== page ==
First Sunday after Christmas: Insight

This was our message on Sunday, Dec. 28, 2014. It is the story of Mary and Joseph taking Jesus to the temple for the first time. The scriptures used were: Isaiah 61:10-62:3, Galatians 4:4-7 and Luke 2:22-40. The title was “Insight.”

Most of you know that last week we were in Bismarck for Paulina’s tonsil surgery. If I could have seen into the future and had known how fast, no, let me rephrase that, if I had believed the surgeon about how fast the operation would be over and how quickly she would be through recovery, I wouldn’t have fretted for so many days in advance. I guess it is true that hindsight is always 20/20?

Today, I would like to approach our scripture and the message from the fact that two spirit-filled, wise, aged individuals, who may have had hearing or even vision issues were able to recognize the baby Jesus as the Savior, Messiah that the Israelites had been waiting for since the writings of Isaiah. All while in the temple surrounded by religious leaders who didn’t have a clue as to who Jesus was.

Insight, or that synonym of the word, intuition both have to do with the ability to see beyond what is staring you in the face, beyond what is right in front of you in the physical obvious way. I am often guilty of not seeing what is right in front of me. It was usually the students in the front row who were marked absent or failed to be called on. Perhaps that is why Edgar Allan Poe’s “The Purloined Letter” is my favorite of all his stories. In it they search frantically for a letter, and it is “out in the open” on the desk in the middle of the room the whole time. Things in plain sight are often the easiest ones to overlook because the searchers don’t have intuition or insight.

Other synonyms of insight are perception, understanding and grasp. A psychological definition is listed as: “an understanding of relationships that sheds light on or helps solve a problem.” Both Simeon and Anna had that ability. They had spent years in devout worship waiting for the revelation from God about what was to come, who it would be that was sent to save their people. On that particular day, they were worshiping in the temple, when Mary and Joseph entered with their little baby.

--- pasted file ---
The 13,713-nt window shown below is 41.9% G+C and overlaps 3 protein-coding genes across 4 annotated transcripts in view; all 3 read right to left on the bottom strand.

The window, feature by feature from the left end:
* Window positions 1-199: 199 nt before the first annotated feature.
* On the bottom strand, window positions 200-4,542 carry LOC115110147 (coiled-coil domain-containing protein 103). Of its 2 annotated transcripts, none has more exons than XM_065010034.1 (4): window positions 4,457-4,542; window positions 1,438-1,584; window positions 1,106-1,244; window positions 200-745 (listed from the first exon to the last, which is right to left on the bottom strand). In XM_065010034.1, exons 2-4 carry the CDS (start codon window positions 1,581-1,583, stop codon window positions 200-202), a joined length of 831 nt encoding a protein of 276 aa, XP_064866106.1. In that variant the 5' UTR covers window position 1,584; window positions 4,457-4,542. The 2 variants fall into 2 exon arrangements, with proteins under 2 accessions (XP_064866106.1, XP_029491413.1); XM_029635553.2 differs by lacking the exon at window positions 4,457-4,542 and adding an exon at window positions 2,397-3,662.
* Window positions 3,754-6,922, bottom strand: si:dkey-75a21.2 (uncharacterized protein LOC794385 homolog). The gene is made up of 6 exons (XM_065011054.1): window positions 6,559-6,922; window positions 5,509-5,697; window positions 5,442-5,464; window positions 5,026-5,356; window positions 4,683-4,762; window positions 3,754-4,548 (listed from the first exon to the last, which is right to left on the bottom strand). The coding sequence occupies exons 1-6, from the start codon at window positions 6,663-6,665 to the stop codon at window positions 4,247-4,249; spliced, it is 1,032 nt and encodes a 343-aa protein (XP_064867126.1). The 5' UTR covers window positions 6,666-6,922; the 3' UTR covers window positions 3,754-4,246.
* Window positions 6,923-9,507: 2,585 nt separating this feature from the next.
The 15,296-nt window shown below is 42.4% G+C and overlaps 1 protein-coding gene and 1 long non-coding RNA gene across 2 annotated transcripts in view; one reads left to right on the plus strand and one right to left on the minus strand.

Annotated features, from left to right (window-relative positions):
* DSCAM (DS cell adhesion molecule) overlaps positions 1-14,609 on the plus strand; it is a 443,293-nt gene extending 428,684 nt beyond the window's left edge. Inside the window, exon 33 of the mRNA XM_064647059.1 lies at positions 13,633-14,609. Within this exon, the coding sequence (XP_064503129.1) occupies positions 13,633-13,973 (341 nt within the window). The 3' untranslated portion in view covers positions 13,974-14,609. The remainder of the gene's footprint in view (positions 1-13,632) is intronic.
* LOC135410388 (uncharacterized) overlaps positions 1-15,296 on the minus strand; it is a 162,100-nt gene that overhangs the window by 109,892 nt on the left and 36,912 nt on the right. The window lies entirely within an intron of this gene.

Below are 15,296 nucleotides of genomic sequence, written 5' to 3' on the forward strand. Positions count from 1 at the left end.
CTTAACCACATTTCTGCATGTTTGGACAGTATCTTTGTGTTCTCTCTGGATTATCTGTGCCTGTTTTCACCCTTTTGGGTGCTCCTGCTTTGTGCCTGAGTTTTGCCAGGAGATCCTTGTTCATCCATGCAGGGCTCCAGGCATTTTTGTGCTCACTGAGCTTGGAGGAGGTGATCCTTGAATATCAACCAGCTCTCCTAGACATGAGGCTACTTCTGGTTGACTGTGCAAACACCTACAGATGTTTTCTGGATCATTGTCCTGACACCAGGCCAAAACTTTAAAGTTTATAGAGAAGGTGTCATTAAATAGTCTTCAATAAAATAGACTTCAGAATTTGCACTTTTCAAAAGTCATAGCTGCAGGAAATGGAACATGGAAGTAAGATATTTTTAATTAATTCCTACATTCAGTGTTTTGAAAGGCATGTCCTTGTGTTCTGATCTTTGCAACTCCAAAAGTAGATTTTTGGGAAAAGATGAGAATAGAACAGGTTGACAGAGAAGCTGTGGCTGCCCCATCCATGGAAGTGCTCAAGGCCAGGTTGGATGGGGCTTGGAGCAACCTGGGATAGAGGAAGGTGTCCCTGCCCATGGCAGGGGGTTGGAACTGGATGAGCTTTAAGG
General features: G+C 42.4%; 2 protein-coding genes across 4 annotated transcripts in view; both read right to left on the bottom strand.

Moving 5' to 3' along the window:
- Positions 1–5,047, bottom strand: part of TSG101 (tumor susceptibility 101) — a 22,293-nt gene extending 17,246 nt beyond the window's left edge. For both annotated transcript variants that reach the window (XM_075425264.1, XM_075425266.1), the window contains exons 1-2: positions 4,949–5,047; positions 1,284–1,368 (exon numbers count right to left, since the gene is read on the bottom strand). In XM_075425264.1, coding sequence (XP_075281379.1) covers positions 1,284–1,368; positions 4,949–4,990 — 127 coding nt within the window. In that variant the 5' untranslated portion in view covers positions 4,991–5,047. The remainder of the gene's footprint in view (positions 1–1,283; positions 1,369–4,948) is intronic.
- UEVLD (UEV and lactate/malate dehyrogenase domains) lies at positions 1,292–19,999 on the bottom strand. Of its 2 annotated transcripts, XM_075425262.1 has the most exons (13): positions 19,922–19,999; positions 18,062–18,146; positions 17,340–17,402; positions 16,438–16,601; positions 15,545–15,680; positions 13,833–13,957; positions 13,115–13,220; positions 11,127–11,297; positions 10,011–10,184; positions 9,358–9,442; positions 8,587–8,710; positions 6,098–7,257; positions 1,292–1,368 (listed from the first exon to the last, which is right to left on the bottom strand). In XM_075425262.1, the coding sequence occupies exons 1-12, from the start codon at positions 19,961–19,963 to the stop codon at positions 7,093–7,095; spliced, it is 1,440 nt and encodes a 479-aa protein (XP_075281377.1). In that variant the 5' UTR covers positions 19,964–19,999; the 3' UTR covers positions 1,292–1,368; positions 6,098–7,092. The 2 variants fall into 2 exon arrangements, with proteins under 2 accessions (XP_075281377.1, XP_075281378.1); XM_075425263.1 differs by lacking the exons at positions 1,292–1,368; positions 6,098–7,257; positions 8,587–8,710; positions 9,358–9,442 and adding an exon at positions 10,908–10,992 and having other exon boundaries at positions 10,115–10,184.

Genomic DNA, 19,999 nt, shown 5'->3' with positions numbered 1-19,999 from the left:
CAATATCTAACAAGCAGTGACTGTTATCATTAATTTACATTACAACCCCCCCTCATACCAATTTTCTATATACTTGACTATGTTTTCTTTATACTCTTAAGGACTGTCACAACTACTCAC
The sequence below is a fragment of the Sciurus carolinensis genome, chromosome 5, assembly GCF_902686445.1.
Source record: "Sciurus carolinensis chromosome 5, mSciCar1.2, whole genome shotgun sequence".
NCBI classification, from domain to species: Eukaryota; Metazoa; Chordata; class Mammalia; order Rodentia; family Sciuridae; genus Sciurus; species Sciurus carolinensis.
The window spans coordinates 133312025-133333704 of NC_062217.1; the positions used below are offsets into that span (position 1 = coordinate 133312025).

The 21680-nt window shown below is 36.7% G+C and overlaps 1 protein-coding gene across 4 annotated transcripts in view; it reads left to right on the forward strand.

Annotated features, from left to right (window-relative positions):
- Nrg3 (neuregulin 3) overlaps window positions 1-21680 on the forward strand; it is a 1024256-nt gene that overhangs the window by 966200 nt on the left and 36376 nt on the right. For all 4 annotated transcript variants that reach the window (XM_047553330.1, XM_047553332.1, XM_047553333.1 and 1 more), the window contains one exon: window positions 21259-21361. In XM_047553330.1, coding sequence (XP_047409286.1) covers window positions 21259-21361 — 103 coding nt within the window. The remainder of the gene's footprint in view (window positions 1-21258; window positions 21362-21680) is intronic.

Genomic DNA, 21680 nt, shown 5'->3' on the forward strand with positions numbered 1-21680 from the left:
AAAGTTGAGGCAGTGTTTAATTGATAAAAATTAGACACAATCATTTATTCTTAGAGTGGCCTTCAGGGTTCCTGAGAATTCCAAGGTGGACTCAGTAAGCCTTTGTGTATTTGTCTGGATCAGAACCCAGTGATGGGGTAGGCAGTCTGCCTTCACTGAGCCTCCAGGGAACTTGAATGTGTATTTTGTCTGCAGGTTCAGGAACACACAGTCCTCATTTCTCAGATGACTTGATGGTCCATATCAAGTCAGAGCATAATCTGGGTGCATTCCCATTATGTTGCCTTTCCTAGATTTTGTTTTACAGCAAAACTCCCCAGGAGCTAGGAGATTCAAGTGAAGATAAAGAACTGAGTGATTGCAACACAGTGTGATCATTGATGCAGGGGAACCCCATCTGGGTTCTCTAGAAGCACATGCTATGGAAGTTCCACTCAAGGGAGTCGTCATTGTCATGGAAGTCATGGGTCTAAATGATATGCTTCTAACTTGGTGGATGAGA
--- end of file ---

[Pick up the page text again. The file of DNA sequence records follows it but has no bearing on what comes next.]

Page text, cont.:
They weren’t there by coincidence. They were there because they had been worshiping and praying and waiting for the sign from God that the Messiah had come. When Joseph and Mary and baby Jesus entered the temple, Anna and Simeon saw more than a Jewish couple coming to fulfill the rules of the law. Simeon and Anna realized that this was the day they had been promised they would see. This baby was the promise.

The law, that Mary and Joseph had come to fulfill, included the rites of purification and dedication. These rites were actually two different ceremonies, but for whatever reason, Luke does not separate the two ceremonies as would have been expected, he writes of them as one thing. If you look at the law and the time frames that go with each, it was more likely that a family would have done these at different times, but Luke doesn’t write it that way.

The first issue was that Mary was bound by law to sacrifice two birds as a sign of her purification. Using two small birds would be an indication that Mary was a woman of humble means, a poor woman. In medical terms it was quite natural for women to be kept apart from society after a birth to give her body time to heal and such. The actual time frame for women was 40 days which translates to 6 weeks, which is something any of the women here can relate to in terms of medical issues after childbirth.

The other ceremony mentioned here was for a first-born son. This dates back to the story of Hannah when she offered her first-born son, Samuel to live and be raised in the temple in thankfulness for God sending her a son. This sacrifice was due in order to essentially “buy back” the son so that he wouldn’t be expected to go into holy service to God.

If you think about it, this second ritual would have almost been sort of an ironic sacrifice to be made on behalf of Jesus. Think about this, they would be making a blood sacrifice to buy back their first-born son so he wouldn’t have to spend his life working to spread the word of God. Hindsight is 20/20 in this joke.

Perhaps Luke writes it this way in order to remind us that the sacrifice to “buy-back” Jesus is not really necessary because Jesus already is the sacrifice. The whole concept of who Jesus really is was not something that those earthly parents could possibly understand at the time. What Luke does let us know is that those parents, Mary and Joseph, were very devout Jews, and they were following the law as well as they were able in caring for the precious child they were given.